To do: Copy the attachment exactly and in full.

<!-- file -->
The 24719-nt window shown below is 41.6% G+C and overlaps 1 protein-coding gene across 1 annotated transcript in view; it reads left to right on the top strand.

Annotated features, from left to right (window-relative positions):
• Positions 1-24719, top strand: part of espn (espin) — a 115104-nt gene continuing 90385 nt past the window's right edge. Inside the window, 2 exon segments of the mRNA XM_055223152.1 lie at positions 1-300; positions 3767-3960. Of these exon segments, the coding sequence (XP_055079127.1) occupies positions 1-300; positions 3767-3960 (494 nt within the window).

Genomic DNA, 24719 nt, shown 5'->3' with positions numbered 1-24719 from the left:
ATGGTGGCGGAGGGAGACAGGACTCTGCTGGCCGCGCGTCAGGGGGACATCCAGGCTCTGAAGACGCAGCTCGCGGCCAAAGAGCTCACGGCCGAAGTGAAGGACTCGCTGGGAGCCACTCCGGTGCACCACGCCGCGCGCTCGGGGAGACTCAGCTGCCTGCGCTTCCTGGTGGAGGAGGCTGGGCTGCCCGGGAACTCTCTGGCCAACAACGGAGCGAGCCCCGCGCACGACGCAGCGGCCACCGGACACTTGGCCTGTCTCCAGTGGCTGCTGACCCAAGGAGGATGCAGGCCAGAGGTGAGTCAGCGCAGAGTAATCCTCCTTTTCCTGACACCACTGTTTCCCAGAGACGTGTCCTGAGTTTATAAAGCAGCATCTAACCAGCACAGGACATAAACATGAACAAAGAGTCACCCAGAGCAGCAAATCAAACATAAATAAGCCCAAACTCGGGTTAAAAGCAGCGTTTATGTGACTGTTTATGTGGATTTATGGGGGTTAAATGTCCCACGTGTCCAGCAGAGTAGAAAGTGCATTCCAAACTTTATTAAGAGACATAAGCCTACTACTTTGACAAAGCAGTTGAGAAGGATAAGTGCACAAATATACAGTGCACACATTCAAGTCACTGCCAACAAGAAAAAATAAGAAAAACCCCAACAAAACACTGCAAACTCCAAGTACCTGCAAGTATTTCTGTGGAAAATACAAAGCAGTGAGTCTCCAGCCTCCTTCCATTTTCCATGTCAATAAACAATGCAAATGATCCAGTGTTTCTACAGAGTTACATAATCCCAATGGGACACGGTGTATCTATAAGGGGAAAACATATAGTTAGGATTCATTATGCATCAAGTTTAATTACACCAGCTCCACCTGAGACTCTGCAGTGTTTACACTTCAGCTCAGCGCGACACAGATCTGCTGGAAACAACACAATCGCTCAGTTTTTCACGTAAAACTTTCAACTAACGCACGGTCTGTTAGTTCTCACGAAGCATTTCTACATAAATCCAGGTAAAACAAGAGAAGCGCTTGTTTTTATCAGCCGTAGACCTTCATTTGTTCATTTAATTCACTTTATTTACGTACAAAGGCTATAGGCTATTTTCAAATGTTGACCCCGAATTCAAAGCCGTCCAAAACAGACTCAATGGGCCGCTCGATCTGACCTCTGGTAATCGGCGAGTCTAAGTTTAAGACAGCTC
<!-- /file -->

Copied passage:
The 24719-nt window shown below is 41.6% G+C and overlaps 1 protein-coding gene across 1 annotated transcript in view; it reads left to right on the top strand.

Annotated features, from left to right (window-relative positions):
• Positions 1-24719, top strand: part of espn (espin) — a 115104-nt gene continuing 90385 nt past the window's right edge. Inside the window, 2 exon segments of the mRNA XM_055223152.1 lie at positions 1-300; positions 3767-3960. Of these exon segments, the coding sequence (XP_055079127.1) occupies positions 1-300; positions 3767-3960 (494 nt within the window).

Genomic DNA, 24719 nt, shown 5'->3' with positions numbered 1-24719 from the left:
ATGGTGGCGGAGGGAGACAGGACTCTGCTGGCCGCGCGTCAGGGGGACATCCAGGCTCTGAAGACGCAGCTCGCGGCCAAAGAGCTCACGGCCGAAGTGAAGGACTCGCTGGGAGCCACTCCGGTGCACCACGCCGCGCGCTCGGGGAGACTCAGCTGCCTGCGCTTCCTGGTGGAGGAGGCTGGGCTGCCCGGGAACTCTCTGGCCAACAACGGAGCGAGCCCCGCGCACGACGCAGCGGCCACCGGACACTTGGCCTGTCTCCAGTGGCTGCTGACCCAAGGAGGATGCAGGCCAGAGGTGAGTCAGCGCAGAGTAATCCTCCTTTTCCTGACACCACTGTTTCCCAGAGACGTGTCCTGAGTTTATAAAGCAGCATCTAACCAGCACAGGACATAAACATGAACAAAGAGTCACCCAGAGCAGCAAATCAAACATAAATAAGCCCAAACTCGGGTTAAAAGCAGCGTTTATGTGACTGTTTATGTGGATTTATGGGGGTTAAATGTCCCACGTGTCCAGCAGAGTAGAAAGTGCATTCCAAACTTTATTAAGAGACATAAGCCTACTACTTTGACAAAGCAGTTGAGAAGGATAAGTGCACAAATATACAGTGCACACATTCAAGTCACTGCCAACAAGAAAAAATAAGAAAAACCCCAACAAAACACTGCAAACTCCAAGTACCTGCAAGTATTTCTGTGGAAAATACAAAGCAGTGAGTCTCCAGCCTCCTTCCATTTTCCATGTCAATAAACAATGCAAATGATCCAGTGTTTCTACAGAGTTACATAATCCCAATGGGACACGGTGTATCTATAAGGGGAAAACATATAGTTAGGATTCATTATGCATCAAGTTTAATTACACCAGCTCCACCTGAGACTCTGCAGTGTTTACACTTCAGCTCAGCGCGACACAGATCTGCTGGAAACAACACAATCGCTCAGTTTTTCACGTAAAACTTTCAACTAACGCACGGTCTGTTAGTTCTCACGAAGCATTTCTACATAAATCCAGGTAAAACAAGAGAAGCGCTTGTTTTTATCAGCCGTAGACCTTCATTTGTTCATTTAATTCACTTTATTTACGTACAAAGGCTATAGGCTATTTTCAAATGTTGACCCCGAATTCAAAGCCGTCCAAAACAGACTCAATGGGCCGCTCGATCTGACCTCTGGTAATCGGCGAGTCTAAGTTTAAGACAGCTC